A Couple of Questions Regarding Ruby Style

While working on my rational class I came up with a couple of questions
regarding the accepted way to do things. I looked up a couple of Style
guides on the net but they seemed to cover only the formatting of code
and not what I was looking for.
The first is when casting is it preferred to use Integer(x) or x.to_i?
Being from a C background the first is more obvious to me as it states
that I am converting x to an Integer. The second has its place when
chaining several changes to a variable but I can’t see it as being
clearer.
The second involves the initialization method for a class. I am making
it so that the .new method will accept Integers, Floats, Strings, and
Rational numbers. Should I be doing this, or should I require that all
the converting be done before calling new? If I allow any type of
Numeric, or String representation, is it acceptable to have the method
call other methods for some of the conversions?
I am learning a lot about Ruby in this project, and it seems that I am
constantly finding new things to add to it, and would like to code it in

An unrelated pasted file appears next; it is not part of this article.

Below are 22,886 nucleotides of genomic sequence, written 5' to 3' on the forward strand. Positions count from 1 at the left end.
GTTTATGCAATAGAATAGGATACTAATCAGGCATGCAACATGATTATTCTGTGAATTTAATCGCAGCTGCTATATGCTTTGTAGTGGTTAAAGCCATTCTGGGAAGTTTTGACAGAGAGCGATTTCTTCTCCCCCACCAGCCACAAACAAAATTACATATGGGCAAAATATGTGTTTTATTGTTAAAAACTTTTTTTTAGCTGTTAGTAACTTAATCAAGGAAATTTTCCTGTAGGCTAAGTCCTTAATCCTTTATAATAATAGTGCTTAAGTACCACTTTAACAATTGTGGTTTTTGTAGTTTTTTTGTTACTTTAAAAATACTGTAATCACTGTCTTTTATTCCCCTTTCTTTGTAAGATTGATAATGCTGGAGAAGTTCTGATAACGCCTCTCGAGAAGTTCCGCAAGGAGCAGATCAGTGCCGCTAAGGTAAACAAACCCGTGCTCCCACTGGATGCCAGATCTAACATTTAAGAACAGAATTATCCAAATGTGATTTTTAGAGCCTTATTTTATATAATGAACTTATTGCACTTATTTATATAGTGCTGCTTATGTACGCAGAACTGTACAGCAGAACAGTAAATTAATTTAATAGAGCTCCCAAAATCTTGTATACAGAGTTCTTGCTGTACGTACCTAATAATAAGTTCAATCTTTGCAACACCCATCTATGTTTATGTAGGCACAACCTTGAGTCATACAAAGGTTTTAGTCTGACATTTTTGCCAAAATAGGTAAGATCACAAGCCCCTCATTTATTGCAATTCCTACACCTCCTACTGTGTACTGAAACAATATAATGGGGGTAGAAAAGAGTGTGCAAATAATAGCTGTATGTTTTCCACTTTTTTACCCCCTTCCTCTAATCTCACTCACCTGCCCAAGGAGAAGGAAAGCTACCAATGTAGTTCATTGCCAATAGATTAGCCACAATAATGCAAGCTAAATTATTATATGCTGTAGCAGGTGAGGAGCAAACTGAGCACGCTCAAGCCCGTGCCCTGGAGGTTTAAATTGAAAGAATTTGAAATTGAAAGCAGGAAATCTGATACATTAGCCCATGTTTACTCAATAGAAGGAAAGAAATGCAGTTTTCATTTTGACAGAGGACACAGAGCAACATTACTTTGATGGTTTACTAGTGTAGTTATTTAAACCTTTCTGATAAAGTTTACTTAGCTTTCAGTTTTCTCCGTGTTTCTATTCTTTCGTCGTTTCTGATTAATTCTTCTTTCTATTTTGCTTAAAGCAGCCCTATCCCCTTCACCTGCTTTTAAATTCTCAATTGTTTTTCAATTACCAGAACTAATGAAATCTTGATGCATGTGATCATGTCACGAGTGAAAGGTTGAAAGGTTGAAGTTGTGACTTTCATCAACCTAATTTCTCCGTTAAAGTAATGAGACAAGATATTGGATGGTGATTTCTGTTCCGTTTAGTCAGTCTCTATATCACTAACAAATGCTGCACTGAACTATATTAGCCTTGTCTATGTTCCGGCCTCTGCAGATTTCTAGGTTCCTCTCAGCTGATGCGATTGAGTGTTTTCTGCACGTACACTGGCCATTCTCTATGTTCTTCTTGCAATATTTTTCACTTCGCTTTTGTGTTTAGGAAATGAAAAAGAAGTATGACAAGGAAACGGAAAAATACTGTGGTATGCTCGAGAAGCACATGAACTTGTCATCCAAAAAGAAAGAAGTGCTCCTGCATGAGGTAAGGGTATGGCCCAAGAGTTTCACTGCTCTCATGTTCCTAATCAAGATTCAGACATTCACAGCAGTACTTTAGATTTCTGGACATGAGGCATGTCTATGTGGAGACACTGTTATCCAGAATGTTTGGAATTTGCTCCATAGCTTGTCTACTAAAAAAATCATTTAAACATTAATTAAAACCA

the accepted style.

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Michael W. Ryder wrote:

| The first is when casting is it preferred to use Integer(x) or x.to_i?
| Being from a C background the first is more obvious to me as it states
| that I am converting x to an Integer. The second has its place when
| chaining several changes to a variable but I can’t see it as being
clearer.

#to_i should be preferred. It’s way more commonly used in Ruby code than
Integer(x), and it is, IMO, more readable: ‘x to integer’.

| The second involves the initialization method for a class. I am making
| it so that the .new method will accept Integers, Floats, Strings, and
| Rational numbers. Should I be doing this, or should I require that all
| the converting be done before calling new?

Depends. If it is a class that isn’t exposed, you should convert before
you initialize the class. Otherwise, handle the conversion yourself.
That’s how I’d approach it.

| If I allow any type of
| Numeric, or String representation, is it acceptable to have the method
| call other methods for some of the conversions?

Yes.

| I am learning a lot about Ruby in this project, and it seems that I am
| constantly finding new things to add to it, and would like to code it in
| the accepted style.

The most accepted style is the style you are comfortable with. Sooner or
later, you’ll join the Dark Side^H^H^H^H^H^H^H^H^HRuby way of things, by